Tag Archives: evolution is blind

Debunking creationism: a visual comparison of “micro” and “macroevolution”

Creationists often like to claim that there are two fundamentally different types of evolution: microevolution and macroevolution. They argue that microevolution does actually occur, but only produces small changes within a species or “kind” of animal. For example, most creationists … Continue reading

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10 common myths about evolution

Evolution is the single most important concept in all of biology. It is absolutely vital for understanding both the history of life on earth and why our modern organisms have their current traits and behaviors. Nevertheless, it is also one … Continue reading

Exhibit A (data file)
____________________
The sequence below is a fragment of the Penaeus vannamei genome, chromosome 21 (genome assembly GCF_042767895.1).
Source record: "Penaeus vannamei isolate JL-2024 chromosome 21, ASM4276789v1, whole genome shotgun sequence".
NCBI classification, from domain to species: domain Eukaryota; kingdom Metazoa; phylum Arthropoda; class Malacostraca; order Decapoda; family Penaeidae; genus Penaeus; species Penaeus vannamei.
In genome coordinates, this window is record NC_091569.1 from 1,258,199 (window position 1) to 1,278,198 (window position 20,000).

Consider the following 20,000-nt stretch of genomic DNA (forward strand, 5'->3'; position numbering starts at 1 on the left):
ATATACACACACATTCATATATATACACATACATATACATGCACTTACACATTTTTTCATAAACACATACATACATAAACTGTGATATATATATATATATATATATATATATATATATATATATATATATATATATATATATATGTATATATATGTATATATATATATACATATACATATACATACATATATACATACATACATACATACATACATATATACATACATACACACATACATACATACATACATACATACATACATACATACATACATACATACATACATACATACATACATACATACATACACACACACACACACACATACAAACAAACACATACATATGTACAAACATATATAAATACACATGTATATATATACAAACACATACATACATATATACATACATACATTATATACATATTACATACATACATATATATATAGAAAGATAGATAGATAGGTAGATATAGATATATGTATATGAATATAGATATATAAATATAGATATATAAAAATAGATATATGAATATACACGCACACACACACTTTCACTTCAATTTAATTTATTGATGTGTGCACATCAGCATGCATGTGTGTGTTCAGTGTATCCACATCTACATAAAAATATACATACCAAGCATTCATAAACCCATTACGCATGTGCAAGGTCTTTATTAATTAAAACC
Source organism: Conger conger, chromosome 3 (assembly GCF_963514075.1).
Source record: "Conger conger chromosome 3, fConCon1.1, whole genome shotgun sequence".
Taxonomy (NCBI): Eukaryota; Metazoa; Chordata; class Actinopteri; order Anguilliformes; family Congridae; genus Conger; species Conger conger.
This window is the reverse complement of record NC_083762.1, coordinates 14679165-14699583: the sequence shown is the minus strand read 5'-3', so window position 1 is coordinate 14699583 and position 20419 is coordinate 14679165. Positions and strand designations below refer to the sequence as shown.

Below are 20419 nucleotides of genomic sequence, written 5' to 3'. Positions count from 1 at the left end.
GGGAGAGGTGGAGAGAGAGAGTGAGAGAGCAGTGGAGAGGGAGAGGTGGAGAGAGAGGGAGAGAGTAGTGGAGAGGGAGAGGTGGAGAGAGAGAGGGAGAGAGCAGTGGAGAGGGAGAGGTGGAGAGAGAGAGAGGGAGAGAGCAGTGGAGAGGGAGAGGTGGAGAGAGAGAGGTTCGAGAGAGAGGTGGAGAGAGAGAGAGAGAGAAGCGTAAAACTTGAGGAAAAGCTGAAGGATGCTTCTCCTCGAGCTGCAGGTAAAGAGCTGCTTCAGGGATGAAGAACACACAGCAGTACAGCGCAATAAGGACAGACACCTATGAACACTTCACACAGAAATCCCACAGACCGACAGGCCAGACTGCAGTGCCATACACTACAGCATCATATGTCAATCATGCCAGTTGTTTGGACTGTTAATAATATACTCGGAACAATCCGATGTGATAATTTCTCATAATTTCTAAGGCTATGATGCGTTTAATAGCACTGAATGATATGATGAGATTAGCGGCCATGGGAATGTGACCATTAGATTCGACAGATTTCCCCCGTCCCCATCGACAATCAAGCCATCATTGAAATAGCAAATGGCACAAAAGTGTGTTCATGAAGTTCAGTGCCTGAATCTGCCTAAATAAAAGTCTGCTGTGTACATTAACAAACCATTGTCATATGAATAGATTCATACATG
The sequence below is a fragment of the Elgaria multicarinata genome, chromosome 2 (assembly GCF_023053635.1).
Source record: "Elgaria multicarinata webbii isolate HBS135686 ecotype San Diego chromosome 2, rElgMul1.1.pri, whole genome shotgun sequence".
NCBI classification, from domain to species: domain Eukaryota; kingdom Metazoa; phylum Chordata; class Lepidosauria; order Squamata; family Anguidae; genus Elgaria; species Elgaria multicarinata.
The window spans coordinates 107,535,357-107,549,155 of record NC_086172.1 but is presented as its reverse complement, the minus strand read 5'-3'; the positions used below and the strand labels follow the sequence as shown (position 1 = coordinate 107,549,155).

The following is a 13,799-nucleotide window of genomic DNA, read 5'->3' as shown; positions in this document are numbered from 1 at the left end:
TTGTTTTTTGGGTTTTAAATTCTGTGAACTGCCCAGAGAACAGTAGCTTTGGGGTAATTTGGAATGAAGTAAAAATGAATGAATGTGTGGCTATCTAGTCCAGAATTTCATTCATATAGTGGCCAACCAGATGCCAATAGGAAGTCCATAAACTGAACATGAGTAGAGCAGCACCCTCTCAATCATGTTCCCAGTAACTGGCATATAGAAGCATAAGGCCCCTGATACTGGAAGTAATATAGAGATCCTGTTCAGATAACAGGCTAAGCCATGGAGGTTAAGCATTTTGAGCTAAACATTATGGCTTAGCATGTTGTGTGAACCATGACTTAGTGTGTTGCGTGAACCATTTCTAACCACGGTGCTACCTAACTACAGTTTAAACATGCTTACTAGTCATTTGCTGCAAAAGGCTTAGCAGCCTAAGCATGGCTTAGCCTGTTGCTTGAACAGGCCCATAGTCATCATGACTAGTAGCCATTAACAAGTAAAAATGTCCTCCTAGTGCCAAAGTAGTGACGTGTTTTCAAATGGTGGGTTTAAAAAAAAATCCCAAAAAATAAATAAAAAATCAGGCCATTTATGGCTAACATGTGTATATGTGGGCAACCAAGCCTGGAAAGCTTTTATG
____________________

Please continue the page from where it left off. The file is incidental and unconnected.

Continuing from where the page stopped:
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Reducing irreducible complexity

Irreducible complexity is the cornerstone of the intelligent design movement, and it is a popular argument among young earth creationists as well. In simplest terms, this argument states that some systems are too complex to have evolved via natural selection … Continue reading

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Evolution doesn’t give organisms what they need

When I am teaching evolution, I often like to ask my students to think about why a particular feature or trait evolved. I might, for example, ask them why flying squirrels evolved a flap of skin between their legs that … Continue reading

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Evolution is blind

One of the central tenets of evolutionary biology is the concept that evolution is blind. In other words, it has not foresight or goal. This principle is extremely important for understanding how evolution works, but it’s a concept that is … Continue reading

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